How To Make HTTP Requests With Flutter And Parse JSON Result Data

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This short article shows how to perform HTTP requests from a Flutter application. We have a look at the most common request types GET, POST, PUT, and DELETE.

Performing HTTP requests is a must-have for every app nowadays. In this article, I am going to show you how to add this capability to your Flutter app. We will have a look at two packages to accomplish this task: The http package and the dio package. They are very similar and you can use whatever you like more. In the end, we focus on parsing JSON results from requests, so that the data can be used within our app.

If you are unfamiliar with installing 3rd party packages, have a look at my article about this topic.

HTTP package

Using the http package is pretty simple. Import it in your file by adding
import 'package:http/http.dart' at the top. Then you get access to all the required http functions. See the usage examples below.

You can see examples for the methods GETPOSTPUT, and DELETE. These are the most common ones, so we’ll focus on them.

Every call returns a Response object with details about the requests’ execution. It contains properties like statusCodecontentLength, or reasonPhrase in case of failures. Details about the status codes will be discussed in the coming section.

response.body contains a string with the return values of the request. To make a Dart Map<String, dynamic> from it, use the jsonDecode function.

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DIO package

Dio is pretty similar to the http package. First, import it with import 'package:dio/dio.dart'. Then you can use it like this:

Every call returns a Response object with details about the requests’ execution. It contains properties like statusCodeheaders, or statusMessage in case of failures. Details about the status codes will be discussed in the coming section.

response.data contains a dynamic object with the return values of the request. To make a Dart Map<String, dynamic> from it, you just need to cast it to that type with the as operator.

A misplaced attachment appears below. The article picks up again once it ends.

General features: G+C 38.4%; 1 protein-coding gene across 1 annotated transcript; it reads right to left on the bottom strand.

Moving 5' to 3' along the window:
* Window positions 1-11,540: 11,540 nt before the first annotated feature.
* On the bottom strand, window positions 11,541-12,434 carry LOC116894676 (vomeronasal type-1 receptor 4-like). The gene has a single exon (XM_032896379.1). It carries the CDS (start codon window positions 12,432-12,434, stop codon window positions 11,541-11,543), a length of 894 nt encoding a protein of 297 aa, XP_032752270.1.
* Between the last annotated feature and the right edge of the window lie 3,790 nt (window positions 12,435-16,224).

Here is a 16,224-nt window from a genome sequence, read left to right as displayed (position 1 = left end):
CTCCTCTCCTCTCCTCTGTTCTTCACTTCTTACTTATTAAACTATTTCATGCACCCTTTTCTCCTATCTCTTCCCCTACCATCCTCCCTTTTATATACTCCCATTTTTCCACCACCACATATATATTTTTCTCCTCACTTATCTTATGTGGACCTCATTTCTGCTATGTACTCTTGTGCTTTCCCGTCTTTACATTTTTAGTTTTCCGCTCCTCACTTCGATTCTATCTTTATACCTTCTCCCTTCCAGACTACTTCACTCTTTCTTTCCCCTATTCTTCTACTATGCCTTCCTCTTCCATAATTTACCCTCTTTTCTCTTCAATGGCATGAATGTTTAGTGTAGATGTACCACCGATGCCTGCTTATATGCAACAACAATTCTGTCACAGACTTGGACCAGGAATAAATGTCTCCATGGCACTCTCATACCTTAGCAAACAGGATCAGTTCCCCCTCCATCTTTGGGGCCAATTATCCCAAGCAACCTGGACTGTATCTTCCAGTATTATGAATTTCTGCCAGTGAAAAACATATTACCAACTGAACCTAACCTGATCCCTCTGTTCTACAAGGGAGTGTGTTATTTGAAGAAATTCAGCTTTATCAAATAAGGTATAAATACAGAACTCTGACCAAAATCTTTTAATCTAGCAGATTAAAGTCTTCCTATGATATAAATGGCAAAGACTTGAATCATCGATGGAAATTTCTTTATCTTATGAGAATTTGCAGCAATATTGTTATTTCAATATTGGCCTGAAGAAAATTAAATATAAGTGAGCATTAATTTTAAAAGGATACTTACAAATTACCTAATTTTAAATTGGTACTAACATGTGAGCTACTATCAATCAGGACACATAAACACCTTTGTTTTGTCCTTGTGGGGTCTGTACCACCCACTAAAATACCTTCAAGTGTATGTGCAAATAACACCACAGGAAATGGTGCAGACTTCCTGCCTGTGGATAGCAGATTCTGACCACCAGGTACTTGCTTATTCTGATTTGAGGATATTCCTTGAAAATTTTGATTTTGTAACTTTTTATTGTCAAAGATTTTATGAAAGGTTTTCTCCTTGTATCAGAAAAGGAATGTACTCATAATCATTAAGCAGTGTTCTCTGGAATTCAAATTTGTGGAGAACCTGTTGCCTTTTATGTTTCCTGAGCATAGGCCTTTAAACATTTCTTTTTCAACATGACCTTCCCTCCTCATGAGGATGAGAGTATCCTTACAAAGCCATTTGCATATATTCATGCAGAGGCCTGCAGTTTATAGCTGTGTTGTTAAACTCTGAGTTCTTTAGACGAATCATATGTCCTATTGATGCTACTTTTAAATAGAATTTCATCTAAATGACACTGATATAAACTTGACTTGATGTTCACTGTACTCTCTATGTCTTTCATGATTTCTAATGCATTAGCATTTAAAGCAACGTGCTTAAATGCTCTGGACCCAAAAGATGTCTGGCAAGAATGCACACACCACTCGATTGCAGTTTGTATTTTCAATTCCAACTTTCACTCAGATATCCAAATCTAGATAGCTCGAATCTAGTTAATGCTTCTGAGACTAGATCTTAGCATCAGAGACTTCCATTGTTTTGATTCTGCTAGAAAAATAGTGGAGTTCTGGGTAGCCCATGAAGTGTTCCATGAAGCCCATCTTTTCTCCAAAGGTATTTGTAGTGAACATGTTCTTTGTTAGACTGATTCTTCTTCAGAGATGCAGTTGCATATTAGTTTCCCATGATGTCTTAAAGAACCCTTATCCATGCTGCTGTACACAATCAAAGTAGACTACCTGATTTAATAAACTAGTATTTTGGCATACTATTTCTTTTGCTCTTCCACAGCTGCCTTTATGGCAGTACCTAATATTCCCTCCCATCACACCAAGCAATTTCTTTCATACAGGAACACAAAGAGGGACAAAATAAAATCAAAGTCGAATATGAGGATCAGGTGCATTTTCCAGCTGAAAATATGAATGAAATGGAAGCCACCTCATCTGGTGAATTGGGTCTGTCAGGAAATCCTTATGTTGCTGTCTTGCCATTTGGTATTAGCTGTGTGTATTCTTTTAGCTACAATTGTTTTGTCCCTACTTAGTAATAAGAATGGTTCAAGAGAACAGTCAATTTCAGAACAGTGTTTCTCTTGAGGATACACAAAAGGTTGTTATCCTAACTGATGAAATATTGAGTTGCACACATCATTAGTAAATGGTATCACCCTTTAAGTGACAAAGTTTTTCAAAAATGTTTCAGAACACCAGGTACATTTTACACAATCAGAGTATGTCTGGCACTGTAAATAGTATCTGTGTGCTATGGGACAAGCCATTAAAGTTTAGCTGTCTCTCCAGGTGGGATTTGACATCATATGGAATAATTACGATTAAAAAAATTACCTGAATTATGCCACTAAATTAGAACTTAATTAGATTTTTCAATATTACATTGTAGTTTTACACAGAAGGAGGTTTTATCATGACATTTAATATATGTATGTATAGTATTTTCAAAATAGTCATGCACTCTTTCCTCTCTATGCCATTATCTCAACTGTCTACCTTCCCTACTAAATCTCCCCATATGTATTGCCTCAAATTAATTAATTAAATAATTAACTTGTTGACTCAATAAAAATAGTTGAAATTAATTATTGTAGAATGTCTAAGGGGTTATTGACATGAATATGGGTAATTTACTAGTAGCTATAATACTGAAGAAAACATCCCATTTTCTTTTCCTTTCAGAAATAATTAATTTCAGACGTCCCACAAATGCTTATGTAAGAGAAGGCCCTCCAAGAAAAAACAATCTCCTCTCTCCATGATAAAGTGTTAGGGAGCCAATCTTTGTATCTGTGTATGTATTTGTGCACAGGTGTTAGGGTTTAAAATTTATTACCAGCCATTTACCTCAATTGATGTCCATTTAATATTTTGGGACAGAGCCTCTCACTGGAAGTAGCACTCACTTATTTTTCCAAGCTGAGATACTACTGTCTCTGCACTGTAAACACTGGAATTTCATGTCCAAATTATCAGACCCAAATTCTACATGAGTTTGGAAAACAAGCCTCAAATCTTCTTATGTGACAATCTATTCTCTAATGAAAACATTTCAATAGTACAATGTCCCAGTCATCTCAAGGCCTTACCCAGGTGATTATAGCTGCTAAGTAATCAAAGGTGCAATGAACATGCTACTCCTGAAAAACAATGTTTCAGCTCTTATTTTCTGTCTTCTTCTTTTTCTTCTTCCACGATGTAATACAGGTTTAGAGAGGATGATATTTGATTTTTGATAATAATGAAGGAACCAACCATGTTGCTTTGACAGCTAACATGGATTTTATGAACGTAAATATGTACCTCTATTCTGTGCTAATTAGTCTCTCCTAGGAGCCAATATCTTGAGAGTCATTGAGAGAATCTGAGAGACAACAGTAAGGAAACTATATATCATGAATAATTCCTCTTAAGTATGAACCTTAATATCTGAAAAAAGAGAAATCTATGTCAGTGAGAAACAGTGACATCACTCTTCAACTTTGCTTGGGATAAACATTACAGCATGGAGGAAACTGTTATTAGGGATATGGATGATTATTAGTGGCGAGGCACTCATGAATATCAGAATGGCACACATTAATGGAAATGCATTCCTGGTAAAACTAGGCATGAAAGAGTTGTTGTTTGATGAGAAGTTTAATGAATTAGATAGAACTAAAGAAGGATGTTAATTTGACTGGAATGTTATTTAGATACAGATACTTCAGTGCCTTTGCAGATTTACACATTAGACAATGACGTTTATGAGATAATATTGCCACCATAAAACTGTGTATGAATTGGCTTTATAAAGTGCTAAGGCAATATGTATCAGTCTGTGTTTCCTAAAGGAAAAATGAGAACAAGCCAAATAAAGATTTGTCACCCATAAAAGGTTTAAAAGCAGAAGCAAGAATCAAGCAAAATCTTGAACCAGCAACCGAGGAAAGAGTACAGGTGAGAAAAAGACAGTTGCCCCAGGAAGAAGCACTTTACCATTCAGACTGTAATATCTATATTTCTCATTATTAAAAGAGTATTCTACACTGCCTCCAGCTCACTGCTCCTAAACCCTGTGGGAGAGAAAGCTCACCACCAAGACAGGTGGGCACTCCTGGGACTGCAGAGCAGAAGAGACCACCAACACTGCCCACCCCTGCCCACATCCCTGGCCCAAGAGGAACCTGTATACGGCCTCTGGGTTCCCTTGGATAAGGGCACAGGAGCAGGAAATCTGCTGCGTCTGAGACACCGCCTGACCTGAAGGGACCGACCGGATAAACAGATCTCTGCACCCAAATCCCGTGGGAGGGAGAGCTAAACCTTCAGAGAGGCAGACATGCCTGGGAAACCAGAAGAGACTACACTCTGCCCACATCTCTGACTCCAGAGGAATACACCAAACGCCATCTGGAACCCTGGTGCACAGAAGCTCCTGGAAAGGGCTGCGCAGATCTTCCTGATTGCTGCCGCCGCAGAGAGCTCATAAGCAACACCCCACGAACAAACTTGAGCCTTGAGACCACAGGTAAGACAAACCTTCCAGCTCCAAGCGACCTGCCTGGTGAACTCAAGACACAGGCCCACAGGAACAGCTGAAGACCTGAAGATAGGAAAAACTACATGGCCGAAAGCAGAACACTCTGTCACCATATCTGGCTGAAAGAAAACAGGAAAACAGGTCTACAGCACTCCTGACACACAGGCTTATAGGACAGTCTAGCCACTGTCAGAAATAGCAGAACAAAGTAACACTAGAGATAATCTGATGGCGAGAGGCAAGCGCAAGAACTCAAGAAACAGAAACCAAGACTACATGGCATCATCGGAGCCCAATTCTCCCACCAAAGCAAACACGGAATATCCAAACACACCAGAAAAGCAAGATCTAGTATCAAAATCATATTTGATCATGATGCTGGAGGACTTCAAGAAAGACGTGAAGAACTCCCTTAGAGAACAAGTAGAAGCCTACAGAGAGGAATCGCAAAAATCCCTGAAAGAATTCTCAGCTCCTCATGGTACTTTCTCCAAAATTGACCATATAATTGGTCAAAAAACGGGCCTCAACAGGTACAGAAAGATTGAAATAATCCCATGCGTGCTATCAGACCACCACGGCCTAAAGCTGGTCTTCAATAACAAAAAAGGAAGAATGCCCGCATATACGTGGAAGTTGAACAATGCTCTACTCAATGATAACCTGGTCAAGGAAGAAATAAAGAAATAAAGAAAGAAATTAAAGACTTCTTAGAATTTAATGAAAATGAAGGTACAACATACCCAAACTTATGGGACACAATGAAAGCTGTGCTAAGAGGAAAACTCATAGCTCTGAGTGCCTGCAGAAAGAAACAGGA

HTTP status codes

To verify the correct execution of a request, you can evaluate the status code of the returned response. This gives you a good hint (and sometimes even the exact error) when debugging apps. A complete list of all status codes can be found at the Mozilla Developer Network. I’ll introduce the most common ones.

Simple rule: 200–299 ✅, everything else ❌

200 OK
The request succeeded. Any method can return this code.

201 Created
The request succeeded and a new resource was created. Typically returned by a POST or PUT request.

204 No Content
The request returned no data but indicates successful execution.

400 Bad Request
The server cannot process the client data. This happens mostly if the data is sent in the wrong format or required data is missing. Check the error message for details.

401 Unauthorized
The client needs to authenticate itself, before the server processes the request. Maybe a header field with an identifier is missing in the request.

403 Forbidden
The client does not have the right to execute this operation.

404 Not Found
The requested resource cannot be found by the server.

500 Internal Server Error
A situation occurred, that the server can’t handle. This happens usually due to programming errors on the server-side.

Parse JSON result

If you want to work with custom objects instead of Map<String, dynamic>, you can convert the JSON in a fast and simple way. Let’s assume, the queried API returns the following JSON:

The class, you need to create to map the data successfully, looks like this:

This can be very nasty and boring and of course, there are more complex scenarios like lists of objects or nested objects. If you want to dive deep into the parsing topic, check out this article which explains everything in detail.

🔔 Hint

However, the quick way is to use dart quicktype. It’s an online tool that automatically creates data classes from JSON input. Just paste the JSON result into the editor, select Dart as language, and copy the created code. No need to write data classes by hand!

Conclusion

With this guide, you should be able to perform HTTP requests from your Flutter app and parse the response data.